Of course, there are ways of beating late teching. The Jago player could jump, for example, which wins because you’ll whiff a throw when you input that LP+LK, and Jago will just land on you with a jHP before the throw whiff recovers. It’s also worth noting that blocking a frame trap isn’t amazing, because Jago could easily follow it up with another one. But late teching is still a pretty important technique at high levels of play.

Another potential example of a simple option select more specific to KI is inputting a special move input immediately after a first special move is input, for example on Spinal doing light soul sword then medium boneshaker. If the soul sword misses or is blocked then nothing happens, but if you hit then you will transition straight into a medium linker.

In that same thread, I posted a video from a youtuber named VesperArcade. His focus on option selects is really in Street Fighter 4, but the core of the Option Select mechanic is ultimately the same for KI. It’s all about the input buffer for specials and the game playing out inputs based on how your opponent reacts. Even if the video uses SF4, the same principles can be applied to KI. It also has some really good examples to show you what is happening.

They are sort of complicated, but no where near a win all situation some people were afraid they where, as there isn’t an OS that’s a cover all in the game. Some lose to invincible reversals, some lose to backdashes, some lose to neutral jumps, it’s all about your opponent’s reaction.

I have to ask why this is relevant? Bugs are also inevitable and cannot be removed from fighting games. Does that mean that developers shouldn’t remove them? Of course not… And yet any time OS gets brought up, this line of reasoning also inevitably gets brought up.

If you are philosophically not opposed to them or even more strongly philosophically for them, that is one thing, and I would gladly be interested in hearing why.

But the argument that “they exist so deal with it” is… well, frankly it is dumb. Moreover, there are degrees. SFV and SG have both largely removed OS. Do they still exist? Sure. Are there any super egregious ones? Not really. So if you are opposed to them (design-wise), then their removal is something worth pursuing… even if OSs “will always exist”.


The way the system forces something is as follows:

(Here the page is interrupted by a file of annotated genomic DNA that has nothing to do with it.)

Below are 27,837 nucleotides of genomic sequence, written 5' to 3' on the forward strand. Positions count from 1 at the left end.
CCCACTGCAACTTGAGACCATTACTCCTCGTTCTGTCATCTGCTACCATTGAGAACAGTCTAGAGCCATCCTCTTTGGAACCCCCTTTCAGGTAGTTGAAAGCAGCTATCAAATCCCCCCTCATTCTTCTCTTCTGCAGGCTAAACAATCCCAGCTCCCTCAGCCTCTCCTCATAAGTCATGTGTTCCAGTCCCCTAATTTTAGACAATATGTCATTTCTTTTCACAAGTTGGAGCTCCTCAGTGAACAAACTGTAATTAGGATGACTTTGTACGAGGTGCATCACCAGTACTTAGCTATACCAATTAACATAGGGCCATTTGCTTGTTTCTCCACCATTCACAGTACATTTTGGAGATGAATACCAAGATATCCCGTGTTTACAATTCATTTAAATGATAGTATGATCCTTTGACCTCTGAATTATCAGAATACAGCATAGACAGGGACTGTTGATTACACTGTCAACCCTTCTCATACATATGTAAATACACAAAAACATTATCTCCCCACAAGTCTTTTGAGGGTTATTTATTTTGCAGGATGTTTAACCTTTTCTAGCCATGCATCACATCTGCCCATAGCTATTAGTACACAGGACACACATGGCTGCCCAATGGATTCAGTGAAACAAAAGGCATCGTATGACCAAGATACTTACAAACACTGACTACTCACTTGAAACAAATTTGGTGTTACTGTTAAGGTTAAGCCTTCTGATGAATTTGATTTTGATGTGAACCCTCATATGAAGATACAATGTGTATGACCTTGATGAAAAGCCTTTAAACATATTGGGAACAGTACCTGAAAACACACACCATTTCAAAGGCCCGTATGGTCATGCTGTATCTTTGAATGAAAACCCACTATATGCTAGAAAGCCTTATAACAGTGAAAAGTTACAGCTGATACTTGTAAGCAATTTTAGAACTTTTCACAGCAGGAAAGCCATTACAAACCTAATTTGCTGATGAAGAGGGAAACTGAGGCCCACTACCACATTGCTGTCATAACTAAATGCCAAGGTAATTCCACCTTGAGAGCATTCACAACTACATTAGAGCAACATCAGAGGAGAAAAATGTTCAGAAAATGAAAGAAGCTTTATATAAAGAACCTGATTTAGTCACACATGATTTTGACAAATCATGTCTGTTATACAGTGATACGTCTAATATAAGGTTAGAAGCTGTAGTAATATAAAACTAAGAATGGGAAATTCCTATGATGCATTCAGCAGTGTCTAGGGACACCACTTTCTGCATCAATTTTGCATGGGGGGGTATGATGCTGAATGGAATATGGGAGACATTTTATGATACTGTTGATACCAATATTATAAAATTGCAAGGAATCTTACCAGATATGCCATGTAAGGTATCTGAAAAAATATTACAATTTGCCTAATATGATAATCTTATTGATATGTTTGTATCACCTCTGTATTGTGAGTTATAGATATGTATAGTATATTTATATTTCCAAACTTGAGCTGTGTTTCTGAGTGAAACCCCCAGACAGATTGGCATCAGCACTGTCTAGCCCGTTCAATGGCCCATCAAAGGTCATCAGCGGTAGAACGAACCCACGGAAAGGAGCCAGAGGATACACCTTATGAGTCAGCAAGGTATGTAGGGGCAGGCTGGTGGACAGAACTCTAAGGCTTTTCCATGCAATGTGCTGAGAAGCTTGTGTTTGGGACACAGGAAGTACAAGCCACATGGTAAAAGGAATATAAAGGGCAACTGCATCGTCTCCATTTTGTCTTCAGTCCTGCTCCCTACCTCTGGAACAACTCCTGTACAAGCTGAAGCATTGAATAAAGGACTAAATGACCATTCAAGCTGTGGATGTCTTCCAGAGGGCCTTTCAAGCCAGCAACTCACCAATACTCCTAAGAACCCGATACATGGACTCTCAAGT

The system responds predictably in various scenarios so you can use that to your advantage. For example, if you whiff a normal, you cannot (typically) special cancel that normal, however if you hit your opponent (including block), you can. So if you do a normal with a special input, you’ll do nothing after your normal on whiff, but you’ll throw out your special on hit or block.

Another OS in a lot of games is block low, high, low fairly quickly. This leads to you blocking a low attack, and a high attack (that has a little bit slower start-up).

So to be perfectly clear, you don’t just do two things and the game optimizes it for you. Instead, you do two (or more) very specific things that you know in advance have desirable outcomes. Not just everything can be an OS.

Here’s the thing, though; in theory, you can have a bug-free piece of software. It’s incredibly hard, but not theoretically impossible.

When we say it is impossible to get rid of option selects, we don’t mean it in a practical sense, as in, “you can try but you’ll always miss some.” We mean it is literally impossible by the very nature of how fighting games work.

You seem to understand OSes based on the rest of your post, so I’ll make this comment; there are times when you will press jab in a situation where the game is not able to accept that input (you are knocked down, blocking, doing a combo, you’re whiffing a move, etc etc). This is fundamental to fighting games, right? This situation will never go away. The question is, what do you do with that input? Do you ignore it? Play it back later? Something else? All of these are “option selects” in their own way, and clever people will find ways to use that to their advantage in a match. So, the concept of an option select is inherently necessary to building a fighting game engine, and it’s different than trying to squash out bugs or other undesired behavior.

Now, of course, some games have option selects that make the game worse. You can try to code your game engine in such a way to remove these “bad” option selects (and KI has done this, with their combo assist stuff). But usually these types of option selects are the result of a poorly thought out game system or mechanic, and they are a very specific “class” of OSes. The fundamental concept of OS is still necessary.

Just as an aside for other people reading this, this specific OS is important enough that is has a name, called “fuzzy guarding”. You take advantage of the fact that a mixup’s different options come at you staggered, slightly delayed, so you try to input the blocks/avoidance for ALL of them in rapid succession. As another example, you can do this with TJ’s powerline mixups as well; you can block, then jump a few frames later to block powerline/spin fist but jump to avoid command grab.